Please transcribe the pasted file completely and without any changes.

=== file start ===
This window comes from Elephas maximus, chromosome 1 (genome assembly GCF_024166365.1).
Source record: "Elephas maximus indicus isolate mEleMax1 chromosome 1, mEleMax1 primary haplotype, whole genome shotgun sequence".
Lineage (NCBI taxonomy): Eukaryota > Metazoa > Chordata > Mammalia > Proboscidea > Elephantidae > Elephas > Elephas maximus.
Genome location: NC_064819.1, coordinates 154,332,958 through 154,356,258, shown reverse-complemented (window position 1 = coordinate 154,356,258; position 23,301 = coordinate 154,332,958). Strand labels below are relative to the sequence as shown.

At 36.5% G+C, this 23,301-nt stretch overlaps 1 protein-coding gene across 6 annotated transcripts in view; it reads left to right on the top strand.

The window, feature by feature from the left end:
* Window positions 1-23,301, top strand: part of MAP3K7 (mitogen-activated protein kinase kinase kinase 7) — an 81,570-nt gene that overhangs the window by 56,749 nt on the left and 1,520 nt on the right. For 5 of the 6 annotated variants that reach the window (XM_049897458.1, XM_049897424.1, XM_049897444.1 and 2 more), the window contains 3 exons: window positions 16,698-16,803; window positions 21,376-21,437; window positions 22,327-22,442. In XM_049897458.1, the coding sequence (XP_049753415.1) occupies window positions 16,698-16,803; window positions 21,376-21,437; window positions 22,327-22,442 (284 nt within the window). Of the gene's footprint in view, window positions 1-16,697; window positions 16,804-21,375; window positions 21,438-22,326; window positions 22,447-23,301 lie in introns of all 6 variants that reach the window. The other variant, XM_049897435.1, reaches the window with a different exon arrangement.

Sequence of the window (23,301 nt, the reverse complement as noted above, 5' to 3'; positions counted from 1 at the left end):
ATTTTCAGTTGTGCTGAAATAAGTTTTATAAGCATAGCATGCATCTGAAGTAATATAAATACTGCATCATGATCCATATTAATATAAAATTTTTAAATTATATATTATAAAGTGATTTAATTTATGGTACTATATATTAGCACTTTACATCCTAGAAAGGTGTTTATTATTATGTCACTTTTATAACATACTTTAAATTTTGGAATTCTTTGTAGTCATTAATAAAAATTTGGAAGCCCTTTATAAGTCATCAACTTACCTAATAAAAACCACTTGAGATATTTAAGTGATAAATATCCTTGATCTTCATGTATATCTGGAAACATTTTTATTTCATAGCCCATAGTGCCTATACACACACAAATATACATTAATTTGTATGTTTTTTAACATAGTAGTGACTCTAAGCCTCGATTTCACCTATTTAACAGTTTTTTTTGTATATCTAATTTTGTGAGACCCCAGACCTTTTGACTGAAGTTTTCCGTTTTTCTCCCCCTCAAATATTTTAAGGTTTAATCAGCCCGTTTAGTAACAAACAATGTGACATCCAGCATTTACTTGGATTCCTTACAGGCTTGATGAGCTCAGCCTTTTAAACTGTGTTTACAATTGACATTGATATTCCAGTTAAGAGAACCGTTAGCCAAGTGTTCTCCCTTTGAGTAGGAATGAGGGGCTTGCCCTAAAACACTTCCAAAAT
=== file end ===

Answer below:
This window comes from Elephas maximus, chromosome 1 (genome assembly GCF_024166365.1).
Source record: "Elephas maximus indicus isolate mEleMax1 chromosome 1, mEleMax1 primary haplotype, whole genome shotgun sequence".
Lineage (NCBI taxonomy): Eukaryota > Metazoa > Chordata > Mammalia > Proboscidea > Elephantidae > Elephas > Elephas maximus.
Genome location: NC_064819.1, coordinates 154,332,958 through 154,356,258, shown reverse-complemented (window position 1 = coordinate 154,356,258; position 23,301 = coordinate 154,332,958). Strand labels below are relative to the sequence as shown.

At 36.5% G+C, this 23,301-nt stretch overlaps 1 protein-coding gene across 6 annotated transcripts in view; it reads left to right on the top strand.

The window, feature by feature from the left end:
* Window positions 1-23,301, top strand: part of MAP3K7 (mitogen-activated protein kinase kinase kinase 7) — an 81,570-nt gene that overhangs the window by 56,749 nt on the left and 1,520 nt on the right. For 5 of the 6 annotated variants that reach the window (XM_049897458.1, XM_049897424.1, XM_049897444.1 and 2 more), the window contains 3 exons: window positions 16,698-16,803; window positions 21,376-21,437; window positions 22,327-22,442. In XM_049897458.1, the coding sequence (XP_049753415.1) occupies window positions 16,698-16,803; window positions 21,376-21,437; window positions 22,327-22,442 (284 nt within the window). Of the gene's footprint in view, window positions 1-16,697; window positions 16,804-21,375; window positions 21,438-22,326; window positions 22,447-23,301 lie in introns of all 6 variants that reach the window. The other variant, XM_049897435.1, reaches the window with a different exon arrangement.

Sequence of the window (23,301 nt, the reverse complement as noted above, 5' to 3'; positions counted from 1 at the left end):
ATTTTCAGTTGTGCTGAAATAAGTTTTATAAGCATAGCATGCATCTGAAGTAATATAAATACTGCATCATGATCCATATTAATATAAAATTTTTAAATTATATATTATAAAGTGATTTAATTTATGGTACTATATATTAGCACTTTACATCCTAGAAAGGTGTTTATTATTATGTCACTTTTATAACATACTTTAAATTTTGGAATTCTTTGTAGTCATTAATAAAAATTTGGAAGCCCTTTATAAGTCATCAACTTACCTAATAAAAACCACTTGAGATATTTAAGTGATAAATATCCTTGATCTTCATGTATATCTGGAAACATTTTTATTTCATAGCCCATAGTGCCTATACACACACAAATATACATTAATTTGTATGTTTTTTAACATAGTAGTGACTCTAAGCCTCGATTTCACCTATTTAACAGTTTTTTTTGTATATCTAATTTTGTGAGACCCCAGACCTTTTGACTGAAGTTTTCCGTTTTTCTCCCCCTCAAATATTTTAAGGTTTAATCAGCCCGTTTAGTAACAAACAATGTGACATCCAGCATTTACTTGGATTCCTTACAGGCTTGATGAGCTCAGCCTTTTAAACTGTGTTTACAATTGACATTGATATTCCAGTTAAGAGAACCGTTAGCCAAGTGTTCTCCCTTTGAGTAGGAATGAGGGGCTTGCCCTAAAACACTTCCAAAAT